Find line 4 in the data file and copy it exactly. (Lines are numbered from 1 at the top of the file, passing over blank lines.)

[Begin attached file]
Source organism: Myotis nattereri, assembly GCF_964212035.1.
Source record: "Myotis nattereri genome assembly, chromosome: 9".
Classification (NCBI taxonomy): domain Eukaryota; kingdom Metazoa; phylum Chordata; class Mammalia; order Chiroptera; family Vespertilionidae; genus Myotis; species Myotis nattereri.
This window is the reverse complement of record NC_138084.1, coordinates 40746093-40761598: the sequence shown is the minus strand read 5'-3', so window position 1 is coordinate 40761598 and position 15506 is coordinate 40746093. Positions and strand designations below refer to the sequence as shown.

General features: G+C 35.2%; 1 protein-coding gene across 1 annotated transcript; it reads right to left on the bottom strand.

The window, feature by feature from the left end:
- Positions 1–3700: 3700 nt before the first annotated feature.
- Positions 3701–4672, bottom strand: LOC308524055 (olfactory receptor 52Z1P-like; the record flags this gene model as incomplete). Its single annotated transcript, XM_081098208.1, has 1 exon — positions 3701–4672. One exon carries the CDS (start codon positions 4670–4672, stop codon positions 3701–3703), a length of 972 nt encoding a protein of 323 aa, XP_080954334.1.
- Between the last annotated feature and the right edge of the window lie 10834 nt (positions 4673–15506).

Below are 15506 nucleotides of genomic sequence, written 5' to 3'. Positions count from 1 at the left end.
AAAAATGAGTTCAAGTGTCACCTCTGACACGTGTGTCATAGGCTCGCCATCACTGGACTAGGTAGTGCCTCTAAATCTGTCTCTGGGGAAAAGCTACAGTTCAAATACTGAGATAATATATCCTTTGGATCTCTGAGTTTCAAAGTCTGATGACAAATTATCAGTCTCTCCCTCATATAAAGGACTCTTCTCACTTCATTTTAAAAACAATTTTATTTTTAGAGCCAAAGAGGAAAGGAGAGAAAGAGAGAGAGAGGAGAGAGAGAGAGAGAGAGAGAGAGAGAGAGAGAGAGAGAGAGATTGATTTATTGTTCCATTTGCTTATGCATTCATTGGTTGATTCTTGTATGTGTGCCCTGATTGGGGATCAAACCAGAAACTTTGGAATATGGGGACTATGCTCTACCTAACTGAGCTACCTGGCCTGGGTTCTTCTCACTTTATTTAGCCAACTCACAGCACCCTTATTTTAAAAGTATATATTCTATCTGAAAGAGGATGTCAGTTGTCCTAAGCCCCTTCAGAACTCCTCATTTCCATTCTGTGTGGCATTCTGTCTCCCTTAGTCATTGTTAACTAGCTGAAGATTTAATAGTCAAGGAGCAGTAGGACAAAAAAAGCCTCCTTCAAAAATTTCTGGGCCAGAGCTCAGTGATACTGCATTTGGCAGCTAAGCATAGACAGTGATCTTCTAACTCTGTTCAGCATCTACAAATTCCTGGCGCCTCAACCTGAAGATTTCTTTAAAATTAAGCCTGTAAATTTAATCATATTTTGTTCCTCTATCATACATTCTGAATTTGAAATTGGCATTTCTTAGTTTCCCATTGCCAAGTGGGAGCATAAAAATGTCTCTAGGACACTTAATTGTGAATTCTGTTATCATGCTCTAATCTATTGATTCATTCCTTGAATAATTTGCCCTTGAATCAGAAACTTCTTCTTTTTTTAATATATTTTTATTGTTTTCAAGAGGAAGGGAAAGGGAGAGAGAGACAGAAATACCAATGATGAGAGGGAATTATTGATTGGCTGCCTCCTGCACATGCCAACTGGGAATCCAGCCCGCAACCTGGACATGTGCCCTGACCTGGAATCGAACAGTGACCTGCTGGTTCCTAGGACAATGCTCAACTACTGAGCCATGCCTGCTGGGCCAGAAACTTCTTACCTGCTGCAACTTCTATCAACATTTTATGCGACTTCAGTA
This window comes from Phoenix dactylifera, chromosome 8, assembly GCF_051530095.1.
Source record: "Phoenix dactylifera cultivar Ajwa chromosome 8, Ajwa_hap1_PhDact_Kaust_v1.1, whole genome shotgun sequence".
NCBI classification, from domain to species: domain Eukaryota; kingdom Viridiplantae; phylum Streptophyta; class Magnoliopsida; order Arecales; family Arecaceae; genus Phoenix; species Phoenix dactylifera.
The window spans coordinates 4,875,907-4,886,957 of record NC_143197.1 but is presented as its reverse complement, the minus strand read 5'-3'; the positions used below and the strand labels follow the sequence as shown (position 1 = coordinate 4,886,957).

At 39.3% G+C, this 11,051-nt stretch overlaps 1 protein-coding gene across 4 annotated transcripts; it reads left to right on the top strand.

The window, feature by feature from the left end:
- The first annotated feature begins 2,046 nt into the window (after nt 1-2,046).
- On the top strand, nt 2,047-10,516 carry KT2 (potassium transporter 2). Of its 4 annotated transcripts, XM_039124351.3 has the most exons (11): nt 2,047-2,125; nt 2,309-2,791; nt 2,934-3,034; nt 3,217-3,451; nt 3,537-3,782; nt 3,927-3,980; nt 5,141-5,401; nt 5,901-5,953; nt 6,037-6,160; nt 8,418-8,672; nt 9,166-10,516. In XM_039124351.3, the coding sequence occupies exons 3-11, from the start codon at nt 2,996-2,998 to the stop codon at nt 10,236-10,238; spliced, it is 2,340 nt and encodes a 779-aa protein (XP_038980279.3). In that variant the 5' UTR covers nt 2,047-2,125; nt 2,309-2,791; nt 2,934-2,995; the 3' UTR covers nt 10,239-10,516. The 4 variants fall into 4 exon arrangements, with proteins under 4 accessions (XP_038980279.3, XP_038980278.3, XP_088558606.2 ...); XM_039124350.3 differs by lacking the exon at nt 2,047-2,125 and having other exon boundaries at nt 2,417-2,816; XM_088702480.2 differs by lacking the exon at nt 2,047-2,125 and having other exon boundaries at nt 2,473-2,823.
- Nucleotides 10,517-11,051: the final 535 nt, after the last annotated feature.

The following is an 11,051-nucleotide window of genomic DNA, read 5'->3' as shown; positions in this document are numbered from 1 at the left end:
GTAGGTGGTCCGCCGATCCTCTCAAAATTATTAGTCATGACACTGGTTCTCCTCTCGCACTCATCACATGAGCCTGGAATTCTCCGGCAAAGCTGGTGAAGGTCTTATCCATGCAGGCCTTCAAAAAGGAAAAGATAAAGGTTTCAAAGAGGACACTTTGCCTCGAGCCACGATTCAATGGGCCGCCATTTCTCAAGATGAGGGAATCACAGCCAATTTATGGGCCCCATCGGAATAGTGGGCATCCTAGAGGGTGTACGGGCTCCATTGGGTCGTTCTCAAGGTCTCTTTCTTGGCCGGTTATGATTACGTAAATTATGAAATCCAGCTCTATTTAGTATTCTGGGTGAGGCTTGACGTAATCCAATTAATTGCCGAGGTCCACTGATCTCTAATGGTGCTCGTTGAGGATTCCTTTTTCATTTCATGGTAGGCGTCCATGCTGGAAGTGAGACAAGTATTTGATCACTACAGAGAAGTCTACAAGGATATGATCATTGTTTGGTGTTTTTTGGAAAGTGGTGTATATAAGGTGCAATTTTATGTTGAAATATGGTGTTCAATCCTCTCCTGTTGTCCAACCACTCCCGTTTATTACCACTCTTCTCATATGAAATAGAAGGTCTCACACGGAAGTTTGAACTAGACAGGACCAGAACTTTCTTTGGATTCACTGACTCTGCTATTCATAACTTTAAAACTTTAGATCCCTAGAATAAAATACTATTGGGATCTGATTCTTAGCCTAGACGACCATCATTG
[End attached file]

This window is the reverse complement of record NC_138084.1, coordinates 40746093-40761598: the sequence shown is the minus strand read 5'-3', so window position 1 is coordinate 40761598 and position 15506 is coordinate 40746093. Positions and strand designations below refer to the sequence as shown.